Women’s Financial Empowerment podcast series

We take a deep dive into practical ways women can build their financial wellbeing and score some big financial goals.

Episode 3. Work and money

Raising a family can affect our career trajectory, what we earn, and how much we have in our super – because working casually, on contract or part-time can put teachers behind the eightball.

Read the transcript

00:00:00:00 - 00:00:31:12

This podcast is for education and entertainment purposes. It's not financial advice and doesn't take into account your objectives, financial situation or needs. You should consider if the information in this podcast is appropriate for you and contact a professional financial adviser. If you are seeking financial advice. Hello and welcome to episode three of Women's Financial Empowerment, a podcast series from Teachers Mutual Bank, where we look at practical ways women can build their financial wellbeing and schools some big financial goals.

00:00:31:19 - 00:00:54:21

But before we get started, we'd like to acknowledge the traditional custodians of the country throughout Australia, and their connections to land seem community. We pay our respects to their elders, past, present and extend that respect to all Aboriginal and Torres Strait Islander peoples. In our last episode, we did a deep dive into everyday money management, including how to do a budget and start a savings plan.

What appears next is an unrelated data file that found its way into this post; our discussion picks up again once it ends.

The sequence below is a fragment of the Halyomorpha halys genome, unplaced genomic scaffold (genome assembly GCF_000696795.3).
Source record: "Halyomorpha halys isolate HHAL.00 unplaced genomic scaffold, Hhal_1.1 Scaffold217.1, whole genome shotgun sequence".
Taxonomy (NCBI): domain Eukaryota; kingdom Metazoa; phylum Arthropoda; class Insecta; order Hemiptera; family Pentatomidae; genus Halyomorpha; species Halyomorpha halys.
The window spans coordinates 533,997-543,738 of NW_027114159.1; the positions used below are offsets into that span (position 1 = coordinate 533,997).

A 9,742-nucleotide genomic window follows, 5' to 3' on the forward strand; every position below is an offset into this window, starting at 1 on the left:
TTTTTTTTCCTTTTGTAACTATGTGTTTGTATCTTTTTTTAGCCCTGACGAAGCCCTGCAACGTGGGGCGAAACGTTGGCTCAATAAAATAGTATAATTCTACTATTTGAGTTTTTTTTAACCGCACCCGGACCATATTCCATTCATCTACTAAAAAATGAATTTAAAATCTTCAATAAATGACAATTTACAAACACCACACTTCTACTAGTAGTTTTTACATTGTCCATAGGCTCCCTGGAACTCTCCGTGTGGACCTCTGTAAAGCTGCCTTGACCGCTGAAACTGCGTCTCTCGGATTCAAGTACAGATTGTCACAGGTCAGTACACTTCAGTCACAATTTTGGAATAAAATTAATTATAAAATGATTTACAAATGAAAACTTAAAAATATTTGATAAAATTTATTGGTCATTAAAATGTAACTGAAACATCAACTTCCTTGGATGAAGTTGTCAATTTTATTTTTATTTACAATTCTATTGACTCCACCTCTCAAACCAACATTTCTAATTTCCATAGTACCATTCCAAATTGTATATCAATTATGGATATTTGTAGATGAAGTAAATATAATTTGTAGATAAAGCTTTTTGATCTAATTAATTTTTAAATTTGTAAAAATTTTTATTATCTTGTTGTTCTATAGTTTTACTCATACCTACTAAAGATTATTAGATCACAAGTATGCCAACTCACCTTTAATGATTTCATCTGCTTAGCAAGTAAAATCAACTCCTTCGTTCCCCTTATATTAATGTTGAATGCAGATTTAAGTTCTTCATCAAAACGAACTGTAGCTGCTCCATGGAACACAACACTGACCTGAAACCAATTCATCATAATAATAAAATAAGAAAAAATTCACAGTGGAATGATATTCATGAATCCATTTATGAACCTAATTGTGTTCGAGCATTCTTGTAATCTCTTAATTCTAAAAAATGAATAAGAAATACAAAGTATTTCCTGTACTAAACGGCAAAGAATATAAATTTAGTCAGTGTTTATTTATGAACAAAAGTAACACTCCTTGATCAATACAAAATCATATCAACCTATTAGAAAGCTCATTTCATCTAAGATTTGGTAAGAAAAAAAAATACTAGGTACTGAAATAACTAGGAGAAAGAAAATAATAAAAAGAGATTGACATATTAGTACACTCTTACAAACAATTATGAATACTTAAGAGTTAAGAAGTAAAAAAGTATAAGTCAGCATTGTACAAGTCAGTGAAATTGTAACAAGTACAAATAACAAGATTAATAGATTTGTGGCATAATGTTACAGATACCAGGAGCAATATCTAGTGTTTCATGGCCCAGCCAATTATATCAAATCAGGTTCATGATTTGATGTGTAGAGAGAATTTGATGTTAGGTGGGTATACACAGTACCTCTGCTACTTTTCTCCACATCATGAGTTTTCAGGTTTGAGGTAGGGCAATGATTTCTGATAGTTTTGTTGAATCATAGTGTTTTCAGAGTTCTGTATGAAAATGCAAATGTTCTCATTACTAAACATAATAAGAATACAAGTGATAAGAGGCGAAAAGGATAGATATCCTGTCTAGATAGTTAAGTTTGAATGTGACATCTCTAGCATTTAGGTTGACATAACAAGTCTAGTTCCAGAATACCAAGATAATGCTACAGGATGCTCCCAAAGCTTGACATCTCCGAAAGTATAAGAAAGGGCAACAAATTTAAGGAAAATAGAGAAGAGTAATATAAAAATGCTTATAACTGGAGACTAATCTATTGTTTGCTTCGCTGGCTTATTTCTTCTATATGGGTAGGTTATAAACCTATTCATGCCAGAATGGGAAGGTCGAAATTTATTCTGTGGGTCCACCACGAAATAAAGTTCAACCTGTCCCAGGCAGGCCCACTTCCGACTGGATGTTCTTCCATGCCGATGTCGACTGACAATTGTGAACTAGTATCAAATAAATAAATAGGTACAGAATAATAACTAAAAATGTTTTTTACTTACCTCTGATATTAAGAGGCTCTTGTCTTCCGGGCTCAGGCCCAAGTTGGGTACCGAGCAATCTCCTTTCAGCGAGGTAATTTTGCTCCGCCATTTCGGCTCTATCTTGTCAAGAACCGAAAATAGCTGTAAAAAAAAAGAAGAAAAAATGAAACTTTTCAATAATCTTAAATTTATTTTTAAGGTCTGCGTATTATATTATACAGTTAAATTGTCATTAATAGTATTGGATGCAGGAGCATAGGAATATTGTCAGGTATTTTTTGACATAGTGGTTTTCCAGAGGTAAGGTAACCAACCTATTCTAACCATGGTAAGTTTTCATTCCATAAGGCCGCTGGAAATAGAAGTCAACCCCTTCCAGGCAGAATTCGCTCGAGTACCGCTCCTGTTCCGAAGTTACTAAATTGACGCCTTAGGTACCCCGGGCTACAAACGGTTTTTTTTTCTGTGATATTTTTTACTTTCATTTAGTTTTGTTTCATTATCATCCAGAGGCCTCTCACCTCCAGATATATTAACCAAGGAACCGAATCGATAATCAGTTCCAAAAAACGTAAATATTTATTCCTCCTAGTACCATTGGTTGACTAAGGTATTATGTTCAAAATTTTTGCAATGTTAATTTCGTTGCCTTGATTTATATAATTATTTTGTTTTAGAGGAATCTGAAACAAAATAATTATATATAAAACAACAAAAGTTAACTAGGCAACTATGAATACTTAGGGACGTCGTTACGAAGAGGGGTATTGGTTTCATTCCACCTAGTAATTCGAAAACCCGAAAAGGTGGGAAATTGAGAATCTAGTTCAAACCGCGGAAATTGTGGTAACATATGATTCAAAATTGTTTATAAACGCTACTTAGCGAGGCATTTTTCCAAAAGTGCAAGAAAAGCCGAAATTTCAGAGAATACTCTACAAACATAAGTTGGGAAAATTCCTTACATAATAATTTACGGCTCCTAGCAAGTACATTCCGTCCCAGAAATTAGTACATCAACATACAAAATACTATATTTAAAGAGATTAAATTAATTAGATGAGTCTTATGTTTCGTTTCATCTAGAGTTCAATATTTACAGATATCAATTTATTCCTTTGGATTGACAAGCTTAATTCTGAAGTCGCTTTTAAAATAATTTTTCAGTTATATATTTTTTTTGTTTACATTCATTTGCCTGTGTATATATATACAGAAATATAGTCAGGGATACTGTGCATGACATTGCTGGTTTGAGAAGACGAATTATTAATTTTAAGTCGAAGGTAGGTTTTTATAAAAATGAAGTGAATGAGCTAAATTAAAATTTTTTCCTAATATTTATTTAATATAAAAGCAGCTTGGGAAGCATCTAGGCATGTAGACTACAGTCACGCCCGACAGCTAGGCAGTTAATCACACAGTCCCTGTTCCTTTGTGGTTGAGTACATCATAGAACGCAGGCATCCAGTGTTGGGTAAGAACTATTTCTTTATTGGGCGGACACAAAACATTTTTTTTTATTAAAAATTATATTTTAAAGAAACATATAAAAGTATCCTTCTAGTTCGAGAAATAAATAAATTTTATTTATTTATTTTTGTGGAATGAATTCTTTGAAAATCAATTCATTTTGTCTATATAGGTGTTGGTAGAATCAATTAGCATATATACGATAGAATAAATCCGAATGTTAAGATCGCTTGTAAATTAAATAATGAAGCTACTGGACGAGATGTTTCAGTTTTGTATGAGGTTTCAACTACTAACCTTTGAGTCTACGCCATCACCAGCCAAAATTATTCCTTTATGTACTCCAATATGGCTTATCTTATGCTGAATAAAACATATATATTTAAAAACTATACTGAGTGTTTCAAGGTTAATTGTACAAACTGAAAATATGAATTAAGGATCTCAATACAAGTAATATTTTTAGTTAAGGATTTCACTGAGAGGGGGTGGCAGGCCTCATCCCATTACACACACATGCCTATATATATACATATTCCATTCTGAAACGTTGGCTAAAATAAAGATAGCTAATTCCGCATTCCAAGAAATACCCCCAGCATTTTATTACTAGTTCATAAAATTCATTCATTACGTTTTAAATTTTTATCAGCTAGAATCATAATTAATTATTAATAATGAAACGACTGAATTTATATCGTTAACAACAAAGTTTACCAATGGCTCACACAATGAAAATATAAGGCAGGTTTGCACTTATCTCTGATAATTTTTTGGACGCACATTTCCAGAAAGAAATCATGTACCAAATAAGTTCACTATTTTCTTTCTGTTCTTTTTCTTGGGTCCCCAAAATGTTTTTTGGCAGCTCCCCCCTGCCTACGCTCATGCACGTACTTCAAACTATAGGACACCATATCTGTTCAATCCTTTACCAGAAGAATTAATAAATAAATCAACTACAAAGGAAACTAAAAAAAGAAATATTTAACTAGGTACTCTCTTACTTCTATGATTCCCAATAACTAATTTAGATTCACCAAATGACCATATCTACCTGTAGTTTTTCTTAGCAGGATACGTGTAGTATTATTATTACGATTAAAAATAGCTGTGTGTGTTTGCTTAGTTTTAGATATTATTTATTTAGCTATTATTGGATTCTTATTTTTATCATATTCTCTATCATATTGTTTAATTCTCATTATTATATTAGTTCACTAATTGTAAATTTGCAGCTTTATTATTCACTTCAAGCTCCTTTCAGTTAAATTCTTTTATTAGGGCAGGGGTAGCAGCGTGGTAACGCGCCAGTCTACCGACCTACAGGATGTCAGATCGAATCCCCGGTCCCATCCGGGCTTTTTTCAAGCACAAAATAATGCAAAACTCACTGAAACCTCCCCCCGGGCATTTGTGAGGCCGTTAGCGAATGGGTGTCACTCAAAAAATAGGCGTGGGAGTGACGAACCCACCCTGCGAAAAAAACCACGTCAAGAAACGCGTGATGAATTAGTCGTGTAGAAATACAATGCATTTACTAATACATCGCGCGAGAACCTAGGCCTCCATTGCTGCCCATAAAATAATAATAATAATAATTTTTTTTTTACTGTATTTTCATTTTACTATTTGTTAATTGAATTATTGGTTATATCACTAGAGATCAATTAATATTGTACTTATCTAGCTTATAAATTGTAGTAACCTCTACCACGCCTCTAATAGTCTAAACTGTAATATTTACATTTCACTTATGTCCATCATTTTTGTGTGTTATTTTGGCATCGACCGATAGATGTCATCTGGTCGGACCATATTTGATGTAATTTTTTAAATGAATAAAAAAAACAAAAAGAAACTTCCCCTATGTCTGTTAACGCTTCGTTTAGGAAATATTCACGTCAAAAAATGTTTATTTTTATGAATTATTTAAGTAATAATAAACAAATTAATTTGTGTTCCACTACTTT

00:00:54:23 - 00:01:19:12

Today we'll be looking at work and money. It's a really interesting topic. We'll be getting into women's income. So how women on average are less than men and what we can do to even up our financial footing. How raising a family can affect a woman's professional trajectory and their super as a result. And a little bit on the not so exciting but really important topic taxes.

00:01:19:18 - 00:01:44:13

Before we get going, let me introduce to you my co-host for this series, Betsy Wescott. Betsy is a financial wellbeing coach with qualifications in financial advice, home lending and money coaching. Her biggest wish is that every Australian enjoys financial well-being and her whole career has been about helping Australians be more informed and make better financial decisions about money.

00:01:44:16 - 00:02:11:12

Betsy, it's always a pleasure to speak with you. How have you been? I have been very well and I'm very excited about this topic. It's particularly relevant for me right now. I'm in my third trimester of my second pregnancy, so this is all very real. And I think what I'm most excited about is that I know we've been touching on the challenges that women face when it comes to achieving financial well-being, and that can feel a little bit depressing.

00:02:11:12 - 00:02:39:22

And I remember when I was a younger, starry eyed professional starting out, I thought, you know what? That's not going to happen to me. I'm going to be creative. But the reality is, is these these challenges are there, but there's certainly challenges that you can overcome with awareness, with some mindful practices. You can really eliminate these these the negative impacts of these by just taking early steps and taking action early to offset them.